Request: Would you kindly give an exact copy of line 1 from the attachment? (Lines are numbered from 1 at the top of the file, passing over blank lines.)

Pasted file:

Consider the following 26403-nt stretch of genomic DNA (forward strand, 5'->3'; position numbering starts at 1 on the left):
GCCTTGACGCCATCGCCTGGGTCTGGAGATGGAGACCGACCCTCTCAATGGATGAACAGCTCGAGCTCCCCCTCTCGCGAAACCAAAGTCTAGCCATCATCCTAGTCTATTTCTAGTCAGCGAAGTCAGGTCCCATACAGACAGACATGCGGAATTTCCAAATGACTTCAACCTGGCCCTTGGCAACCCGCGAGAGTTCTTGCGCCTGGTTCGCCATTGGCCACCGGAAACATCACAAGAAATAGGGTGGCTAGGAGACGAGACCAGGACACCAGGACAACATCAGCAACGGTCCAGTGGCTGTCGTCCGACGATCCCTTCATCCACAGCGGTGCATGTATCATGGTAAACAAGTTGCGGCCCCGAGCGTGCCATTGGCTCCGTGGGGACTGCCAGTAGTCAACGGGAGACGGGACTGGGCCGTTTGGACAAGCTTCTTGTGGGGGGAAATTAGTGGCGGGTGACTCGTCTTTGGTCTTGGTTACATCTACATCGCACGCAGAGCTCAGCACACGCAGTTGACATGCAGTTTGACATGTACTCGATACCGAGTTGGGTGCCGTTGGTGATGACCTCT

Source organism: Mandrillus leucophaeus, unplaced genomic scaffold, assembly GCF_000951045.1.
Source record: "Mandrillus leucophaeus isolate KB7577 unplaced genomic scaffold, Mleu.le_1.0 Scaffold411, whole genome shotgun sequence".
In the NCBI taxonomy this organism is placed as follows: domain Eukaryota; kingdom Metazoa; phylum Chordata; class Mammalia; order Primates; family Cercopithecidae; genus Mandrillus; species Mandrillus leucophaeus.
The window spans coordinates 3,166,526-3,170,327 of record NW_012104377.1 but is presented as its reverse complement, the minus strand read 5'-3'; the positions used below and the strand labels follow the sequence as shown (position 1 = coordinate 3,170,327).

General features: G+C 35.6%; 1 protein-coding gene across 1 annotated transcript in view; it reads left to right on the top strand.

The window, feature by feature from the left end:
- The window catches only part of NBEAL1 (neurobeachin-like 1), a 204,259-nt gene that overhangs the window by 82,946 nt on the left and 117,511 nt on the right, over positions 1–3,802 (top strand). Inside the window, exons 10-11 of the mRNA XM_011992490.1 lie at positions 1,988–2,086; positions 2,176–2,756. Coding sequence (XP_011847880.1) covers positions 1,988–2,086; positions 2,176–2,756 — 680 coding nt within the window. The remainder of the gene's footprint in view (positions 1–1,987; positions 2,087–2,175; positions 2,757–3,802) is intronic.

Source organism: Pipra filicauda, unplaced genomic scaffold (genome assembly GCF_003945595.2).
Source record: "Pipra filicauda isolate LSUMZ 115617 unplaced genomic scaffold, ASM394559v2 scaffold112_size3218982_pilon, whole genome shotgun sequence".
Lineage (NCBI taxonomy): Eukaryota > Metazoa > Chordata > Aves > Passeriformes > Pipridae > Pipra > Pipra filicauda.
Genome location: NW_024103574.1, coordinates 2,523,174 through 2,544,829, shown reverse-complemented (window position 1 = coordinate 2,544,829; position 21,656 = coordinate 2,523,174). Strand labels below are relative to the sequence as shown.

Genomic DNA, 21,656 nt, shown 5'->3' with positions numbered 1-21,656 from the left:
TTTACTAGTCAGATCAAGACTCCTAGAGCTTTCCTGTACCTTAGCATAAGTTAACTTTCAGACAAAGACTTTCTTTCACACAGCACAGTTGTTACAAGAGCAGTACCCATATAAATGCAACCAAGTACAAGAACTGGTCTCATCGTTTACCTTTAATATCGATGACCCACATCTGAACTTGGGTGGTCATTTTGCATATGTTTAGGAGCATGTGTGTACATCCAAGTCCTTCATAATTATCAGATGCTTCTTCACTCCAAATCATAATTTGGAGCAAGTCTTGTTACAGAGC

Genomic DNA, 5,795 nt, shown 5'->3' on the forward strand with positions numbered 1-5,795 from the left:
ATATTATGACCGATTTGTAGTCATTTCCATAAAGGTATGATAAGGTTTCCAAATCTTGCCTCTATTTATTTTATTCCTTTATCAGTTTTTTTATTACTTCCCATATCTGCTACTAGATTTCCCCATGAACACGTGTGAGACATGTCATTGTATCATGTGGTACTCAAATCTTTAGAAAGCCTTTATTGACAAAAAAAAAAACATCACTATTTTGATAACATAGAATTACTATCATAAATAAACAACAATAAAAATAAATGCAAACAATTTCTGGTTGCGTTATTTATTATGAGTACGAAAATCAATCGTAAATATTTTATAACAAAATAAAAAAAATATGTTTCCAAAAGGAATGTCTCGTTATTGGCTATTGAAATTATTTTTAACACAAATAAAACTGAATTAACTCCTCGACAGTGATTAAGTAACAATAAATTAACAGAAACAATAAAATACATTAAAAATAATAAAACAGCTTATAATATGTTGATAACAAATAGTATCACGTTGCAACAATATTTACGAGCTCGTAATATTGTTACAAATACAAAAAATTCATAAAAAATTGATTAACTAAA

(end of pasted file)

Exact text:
Consider the following 26403-nt stretch of genomic DNA (forward strand, 5'->3'; position numbering starts at 1 on the left):